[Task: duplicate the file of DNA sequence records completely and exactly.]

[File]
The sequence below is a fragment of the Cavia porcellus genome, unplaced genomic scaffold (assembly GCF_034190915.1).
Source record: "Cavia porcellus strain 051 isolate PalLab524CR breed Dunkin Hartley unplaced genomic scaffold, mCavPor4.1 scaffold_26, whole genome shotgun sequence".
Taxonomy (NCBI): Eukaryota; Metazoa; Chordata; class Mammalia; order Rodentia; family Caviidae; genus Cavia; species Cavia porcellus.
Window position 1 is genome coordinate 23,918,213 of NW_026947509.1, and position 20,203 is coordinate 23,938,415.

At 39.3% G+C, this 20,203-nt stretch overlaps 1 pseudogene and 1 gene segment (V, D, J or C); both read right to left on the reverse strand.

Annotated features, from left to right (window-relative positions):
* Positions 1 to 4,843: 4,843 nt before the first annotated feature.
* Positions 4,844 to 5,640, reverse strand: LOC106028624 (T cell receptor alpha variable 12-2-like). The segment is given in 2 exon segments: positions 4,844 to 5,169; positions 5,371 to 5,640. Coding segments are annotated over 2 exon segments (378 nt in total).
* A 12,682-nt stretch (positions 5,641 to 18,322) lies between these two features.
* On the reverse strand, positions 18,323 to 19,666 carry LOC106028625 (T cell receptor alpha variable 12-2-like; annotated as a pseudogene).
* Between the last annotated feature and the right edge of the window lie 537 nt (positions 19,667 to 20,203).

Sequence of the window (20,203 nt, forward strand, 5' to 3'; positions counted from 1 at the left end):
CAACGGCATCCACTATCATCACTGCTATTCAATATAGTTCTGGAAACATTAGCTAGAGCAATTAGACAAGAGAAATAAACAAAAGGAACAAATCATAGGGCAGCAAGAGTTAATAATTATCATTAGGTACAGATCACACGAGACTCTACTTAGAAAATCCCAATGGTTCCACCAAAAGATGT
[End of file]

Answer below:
The sequence below is a fragment of the Cavia porcellus genome, unplaced genomic scaffold (assembly GCF_034190915.1).
Source record: "Cavia porcellus strain 051 isolate PalLab524CR breed Dunkin Hartley unplaced genomic scaffold, mCavPor4.1 scaffold_26, whole genome shotgun sequence".
Taxonomy (NCBI): Eukaryota; Metazoa; Chordata; class Mammalia; order Rodentia; family Caviidae; genus Cavia; species Cavia porcellus.
Window position 1 is genome coordinate 23,918,213 of NW_026947509.1, and position 20,203 is coordinate 23,938,415.

At 39.3% G+C, this 20,203-nt stretch overlaps 1 pseudogene and 1 gene segment (V, D, J or C); both read right to left on the reverse strand.

Annotated features, from left to right (window-relative positions):
* Positions 1 to 4,843: 4,843 nt before the first annotated feature.
* Positions 4,844 to 5,640, reverse strand: LOC106028624 (T cell receptor alpha variable 12-2-like). The segment is given in 2 exon segments: positions 4,844 to 5,169; positions 5,371 to 5,640. Coding segments are annotated over 2 exon segments (378 nt in total).
* A 12,682-nt stretch (positions 5,641 to 18,322) lies between these two features.
* On the reverse strand, positions 18,323 to 19,666 carry LOC106028625 (T cell receptor alpha variable 12-2-like; annotated as a pseudogene).
* Between the last annotated feature and the right edge of the window lie 537 nt (positions 19,667 to 20,203).

Sequence of the window (20,203 nt, forward strand, 5' to 3'; positions counted from 1 at the left end):
CAACGGCATCCACTATCATCACTGCTATTCAATATAGTTCTGGAAACATTAGCTAGAGCAATTAGACAAGAGAAATAAACAAAAGGAACAAATCATAGGGCAGCAAGAGTTAATAATTATCATTAGGTACAGATCACACGAGACTCTACTTAGAAAATCCCAATGGTTCCACCAAAAGATGT